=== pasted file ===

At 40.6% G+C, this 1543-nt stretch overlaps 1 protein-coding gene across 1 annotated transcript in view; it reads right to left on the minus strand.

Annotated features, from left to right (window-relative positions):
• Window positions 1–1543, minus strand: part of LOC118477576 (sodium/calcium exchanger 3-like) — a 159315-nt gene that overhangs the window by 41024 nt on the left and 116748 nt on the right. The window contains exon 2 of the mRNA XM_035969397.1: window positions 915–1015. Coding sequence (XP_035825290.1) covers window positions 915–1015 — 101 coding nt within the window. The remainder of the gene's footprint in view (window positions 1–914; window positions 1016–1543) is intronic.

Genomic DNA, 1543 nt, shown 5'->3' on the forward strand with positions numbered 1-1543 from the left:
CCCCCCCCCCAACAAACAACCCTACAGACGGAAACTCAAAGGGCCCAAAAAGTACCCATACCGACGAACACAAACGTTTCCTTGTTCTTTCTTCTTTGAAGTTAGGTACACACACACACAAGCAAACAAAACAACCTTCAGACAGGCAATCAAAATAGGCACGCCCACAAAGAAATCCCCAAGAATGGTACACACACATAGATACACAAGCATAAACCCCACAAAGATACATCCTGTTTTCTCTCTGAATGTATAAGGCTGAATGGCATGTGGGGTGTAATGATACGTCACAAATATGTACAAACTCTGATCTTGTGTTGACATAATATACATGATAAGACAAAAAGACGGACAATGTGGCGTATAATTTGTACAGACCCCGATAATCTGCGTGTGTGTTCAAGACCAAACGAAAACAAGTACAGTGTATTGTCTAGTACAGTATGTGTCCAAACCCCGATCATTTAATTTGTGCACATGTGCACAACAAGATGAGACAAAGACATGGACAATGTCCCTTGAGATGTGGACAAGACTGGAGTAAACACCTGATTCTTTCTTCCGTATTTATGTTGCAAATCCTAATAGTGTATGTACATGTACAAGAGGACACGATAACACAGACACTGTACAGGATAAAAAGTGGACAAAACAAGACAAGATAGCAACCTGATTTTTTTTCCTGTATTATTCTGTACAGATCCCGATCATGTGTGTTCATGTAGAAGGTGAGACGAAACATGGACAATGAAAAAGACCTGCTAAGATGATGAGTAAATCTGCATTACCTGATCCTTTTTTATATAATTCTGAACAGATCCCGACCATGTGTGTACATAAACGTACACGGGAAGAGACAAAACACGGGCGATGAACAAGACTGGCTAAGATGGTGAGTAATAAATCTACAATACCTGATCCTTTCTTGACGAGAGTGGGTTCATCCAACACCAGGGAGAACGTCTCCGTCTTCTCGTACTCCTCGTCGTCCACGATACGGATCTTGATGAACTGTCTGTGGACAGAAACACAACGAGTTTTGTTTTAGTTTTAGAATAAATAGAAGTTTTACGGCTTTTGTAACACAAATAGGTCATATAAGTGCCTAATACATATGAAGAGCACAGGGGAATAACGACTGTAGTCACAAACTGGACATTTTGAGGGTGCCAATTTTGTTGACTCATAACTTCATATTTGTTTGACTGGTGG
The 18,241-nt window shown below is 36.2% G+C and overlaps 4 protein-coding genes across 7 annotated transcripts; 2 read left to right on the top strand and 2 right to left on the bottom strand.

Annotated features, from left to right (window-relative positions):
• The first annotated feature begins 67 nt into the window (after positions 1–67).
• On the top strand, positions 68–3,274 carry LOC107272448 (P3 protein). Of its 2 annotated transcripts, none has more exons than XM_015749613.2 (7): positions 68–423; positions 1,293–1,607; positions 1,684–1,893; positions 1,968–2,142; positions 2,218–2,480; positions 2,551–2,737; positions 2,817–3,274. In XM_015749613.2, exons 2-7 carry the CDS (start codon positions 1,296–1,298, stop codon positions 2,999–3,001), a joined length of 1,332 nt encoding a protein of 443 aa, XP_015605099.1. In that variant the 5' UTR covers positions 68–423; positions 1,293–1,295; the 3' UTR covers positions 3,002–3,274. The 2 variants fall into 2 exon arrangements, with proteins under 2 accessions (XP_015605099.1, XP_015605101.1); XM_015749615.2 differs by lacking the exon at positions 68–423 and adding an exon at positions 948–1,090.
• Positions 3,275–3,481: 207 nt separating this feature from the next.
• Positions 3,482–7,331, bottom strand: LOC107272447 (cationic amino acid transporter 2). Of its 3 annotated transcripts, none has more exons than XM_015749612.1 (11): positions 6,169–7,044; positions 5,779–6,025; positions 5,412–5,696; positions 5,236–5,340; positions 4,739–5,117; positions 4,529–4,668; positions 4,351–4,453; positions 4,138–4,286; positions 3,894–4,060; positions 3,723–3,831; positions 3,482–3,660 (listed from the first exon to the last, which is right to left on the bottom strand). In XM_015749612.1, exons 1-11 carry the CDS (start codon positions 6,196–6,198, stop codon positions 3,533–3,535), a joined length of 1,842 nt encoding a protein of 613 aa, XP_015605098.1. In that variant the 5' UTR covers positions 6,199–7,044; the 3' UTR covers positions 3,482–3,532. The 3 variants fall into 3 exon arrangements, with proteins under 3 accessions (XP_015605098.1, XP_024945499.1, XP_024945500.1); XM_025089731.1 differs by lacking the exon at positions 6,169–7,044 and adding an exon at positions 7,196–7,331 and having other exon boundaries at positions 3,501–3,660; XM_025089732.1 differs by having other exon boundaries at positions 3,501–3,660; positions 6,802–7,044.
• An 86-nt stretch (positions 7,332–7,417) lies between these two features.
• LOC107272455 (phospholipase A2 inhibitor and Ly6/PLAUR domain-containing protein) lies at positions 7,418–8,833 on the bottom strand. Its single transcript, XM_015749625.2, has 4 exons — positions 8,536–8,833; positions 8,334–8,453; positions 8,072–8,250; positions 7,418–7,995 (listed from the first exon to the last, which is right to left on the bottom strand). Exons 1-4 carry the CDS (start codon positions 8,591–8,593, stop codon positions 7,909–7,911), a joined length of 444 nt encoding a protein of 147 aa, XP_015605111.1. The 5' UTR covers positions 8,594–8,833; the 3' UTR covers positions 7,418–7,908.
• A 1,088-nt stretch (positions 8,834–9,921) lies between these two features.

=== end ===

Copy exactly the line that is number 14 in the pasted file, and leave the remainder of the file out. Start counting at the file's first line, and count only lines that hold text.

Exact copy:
• A 1,088-nt stretch (positions 8,834–9,921) lies between these two features.